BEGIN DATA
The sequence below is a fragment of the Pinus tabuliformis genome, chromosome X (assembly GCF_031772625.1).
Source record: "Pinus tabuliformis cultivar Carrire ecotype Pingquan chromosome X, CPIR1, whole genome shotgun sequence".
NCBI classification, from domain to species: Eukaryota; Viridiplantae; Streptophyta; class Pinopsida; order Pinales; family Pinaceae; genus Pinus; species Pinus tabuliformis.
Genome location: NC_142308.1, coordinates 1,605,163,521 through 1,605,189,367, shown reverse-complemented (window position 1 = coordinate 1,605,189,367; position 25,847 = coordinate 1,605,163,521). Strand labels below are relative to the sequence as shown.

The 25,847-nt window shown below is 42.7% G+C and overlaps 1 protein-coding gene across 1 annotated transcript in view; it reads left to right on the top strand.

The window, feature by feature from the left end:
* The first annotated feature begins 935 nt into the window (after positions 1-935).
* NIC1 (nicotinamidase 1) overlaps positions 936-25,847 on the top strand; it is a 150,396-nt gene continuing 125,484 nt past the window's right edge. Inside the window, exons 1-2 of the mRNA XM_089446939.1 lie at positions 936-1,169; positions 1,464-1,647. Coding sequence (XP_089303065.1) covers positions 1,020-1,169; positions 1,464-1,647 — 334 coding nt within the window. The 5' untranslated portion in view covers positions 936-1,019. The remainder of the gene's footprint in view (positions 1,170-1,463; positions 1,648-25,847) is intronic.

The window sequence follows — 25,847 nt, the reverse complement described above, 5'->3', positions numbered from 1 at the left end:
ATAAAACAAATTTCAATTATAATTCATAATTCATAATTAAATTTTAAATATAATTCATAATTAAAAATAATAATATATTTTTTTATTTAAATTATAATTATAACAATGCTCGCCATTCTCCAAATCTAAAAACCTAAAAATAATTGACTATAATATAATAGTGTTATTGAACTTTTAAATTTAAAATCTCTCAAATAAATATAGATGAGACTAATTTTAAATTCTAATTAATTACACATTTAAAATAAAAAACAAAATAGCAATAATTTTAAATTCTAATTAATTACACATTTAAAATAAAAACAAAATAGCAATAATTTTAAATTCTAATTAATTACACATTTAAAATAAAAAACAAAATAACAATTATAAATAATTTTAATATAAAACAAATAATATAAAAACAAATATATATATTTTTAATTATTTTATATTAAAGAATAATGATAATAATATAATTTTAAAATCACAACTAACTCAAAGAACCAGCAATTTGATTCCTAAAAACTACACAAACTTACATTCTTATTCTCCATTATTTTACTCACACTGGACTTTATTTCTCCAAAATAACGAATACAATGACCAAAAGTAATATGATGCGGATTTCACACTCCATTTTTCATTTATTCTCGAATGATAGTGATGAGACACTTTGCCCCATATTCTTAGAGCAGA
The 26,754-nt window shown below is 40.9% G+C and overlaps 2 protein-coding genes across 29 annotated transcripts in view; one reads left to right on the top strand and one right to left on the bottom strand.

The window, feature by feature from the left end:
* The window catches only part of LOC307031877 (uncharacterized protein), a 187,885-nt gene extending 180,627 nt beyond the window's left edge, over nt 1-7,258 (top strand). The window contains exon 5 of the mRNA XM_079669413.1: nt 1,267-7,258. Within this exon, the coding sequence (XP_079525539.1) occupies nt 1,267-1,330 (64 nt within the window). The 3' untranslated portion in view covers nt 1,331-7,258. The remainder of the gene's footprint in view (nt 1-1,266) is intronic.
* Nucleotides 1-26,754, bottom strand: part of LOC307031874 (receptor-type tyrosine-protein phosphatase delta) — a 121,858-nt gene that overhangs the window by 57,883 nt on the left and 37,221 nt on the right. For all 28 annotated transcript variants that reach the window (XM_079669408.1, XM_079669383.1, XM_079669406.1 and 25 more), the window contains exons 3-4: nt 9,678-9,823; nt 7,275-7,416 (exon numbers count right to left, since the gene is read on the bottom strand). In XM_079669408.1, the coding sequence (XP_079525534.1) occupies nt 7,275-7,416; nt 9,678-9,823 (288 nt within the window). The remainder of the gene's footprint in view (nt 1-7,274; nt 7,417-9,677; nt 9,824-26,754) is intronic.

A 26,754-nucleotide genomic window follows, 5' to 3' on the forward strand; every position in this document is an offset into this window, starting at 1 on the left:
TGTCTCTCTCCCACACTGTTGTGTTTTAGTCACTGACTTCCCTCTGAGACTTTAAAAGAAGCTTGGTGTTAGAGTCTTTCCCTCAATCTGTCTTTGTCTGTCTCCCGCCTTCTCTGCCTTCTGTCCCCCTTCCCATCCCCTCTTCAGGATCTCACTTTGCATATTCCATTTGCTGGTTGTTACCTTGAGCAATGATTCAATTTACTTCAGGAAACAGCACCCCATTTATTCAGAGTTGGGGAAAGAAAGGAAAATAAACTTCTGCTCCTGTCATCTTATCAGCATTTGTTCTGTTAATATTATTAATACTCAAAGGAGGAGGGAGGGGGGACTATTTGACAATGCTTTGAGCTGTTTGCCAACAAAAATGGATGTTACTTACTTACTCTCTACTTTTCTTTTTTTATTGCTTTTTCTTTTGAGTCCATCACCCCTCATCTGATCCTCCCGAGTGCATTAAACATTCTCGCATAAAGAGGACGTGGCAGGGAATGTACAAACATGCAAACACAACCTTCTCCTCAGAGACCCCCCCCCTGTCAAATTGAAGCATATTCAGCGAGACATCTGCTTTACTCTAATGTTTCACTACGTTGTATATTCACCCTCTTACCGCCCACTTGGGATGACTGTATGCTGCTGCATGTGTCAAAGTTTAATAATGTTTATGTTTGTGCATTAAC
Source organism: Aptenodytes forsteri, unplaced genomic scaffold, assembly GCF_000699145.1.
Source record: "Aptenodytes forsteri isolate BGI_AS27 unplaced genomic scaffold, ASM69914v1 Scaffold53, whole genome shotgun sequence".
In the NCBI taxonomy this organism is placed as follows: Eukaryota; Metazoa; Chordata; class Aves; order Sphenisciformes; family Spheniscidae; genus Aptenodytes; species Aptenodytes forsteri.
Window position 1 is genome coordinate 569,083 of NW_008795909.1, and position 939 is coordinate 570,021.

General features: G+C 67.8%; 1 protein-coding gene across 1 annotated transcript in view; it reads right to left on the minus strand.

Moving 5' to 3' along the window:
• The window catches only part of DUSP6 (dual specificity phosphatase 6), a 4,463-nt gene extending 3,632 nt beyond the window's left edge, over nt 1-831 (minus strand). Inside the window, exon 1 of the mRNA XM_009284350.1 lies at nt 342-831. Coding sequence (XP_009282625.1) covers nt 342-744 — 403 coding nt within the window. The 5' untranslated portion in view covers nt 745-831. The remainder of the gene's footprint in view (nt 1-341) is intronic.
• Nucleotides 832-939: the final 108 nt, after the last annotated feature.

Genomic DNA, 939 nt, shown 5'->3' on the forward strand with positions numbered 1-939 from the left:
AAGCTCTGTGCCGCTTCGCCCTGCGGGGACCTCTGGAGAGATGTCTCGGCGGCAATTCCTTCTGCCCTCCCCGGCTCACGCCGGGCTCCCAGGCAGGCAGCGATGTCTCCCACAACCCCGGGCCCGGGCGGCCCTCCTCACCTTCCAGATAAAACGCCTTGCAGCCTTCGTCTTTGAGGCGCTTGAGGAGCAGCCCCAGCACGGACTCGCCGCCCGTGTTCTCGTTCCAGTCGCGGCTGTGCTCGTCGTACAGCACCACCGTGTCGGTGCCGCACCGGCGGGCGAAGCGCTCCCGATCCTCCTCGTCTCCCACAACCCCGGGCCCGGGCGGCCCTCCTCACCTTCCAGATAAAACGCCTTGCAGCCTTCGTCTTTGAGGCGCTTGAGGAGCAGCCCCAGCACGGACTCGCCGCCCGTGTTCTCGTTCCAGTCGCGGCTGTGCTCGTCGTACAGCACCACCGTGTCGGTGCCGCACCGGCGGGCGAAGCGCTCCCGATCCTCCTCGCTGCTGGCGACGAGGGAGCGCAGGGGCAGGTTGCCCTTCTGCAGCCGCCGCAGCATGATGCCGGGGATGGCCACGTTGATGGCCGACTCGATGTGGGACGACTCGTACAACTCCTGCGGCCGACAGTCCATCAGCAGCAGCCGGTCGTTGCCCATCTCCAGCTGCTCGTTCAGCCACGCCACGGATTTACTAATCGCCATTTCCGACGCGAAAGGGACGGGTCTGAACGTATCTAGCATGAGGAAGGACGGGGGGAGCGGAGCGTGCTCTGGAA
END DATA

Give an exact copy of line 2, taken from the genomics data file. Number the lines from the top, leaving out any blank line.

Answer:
Source record: "Pinus tabuliformis cultivar Carrire ecotype Pingquan chromosome X, CPIR1, whole genome shotgun sequence".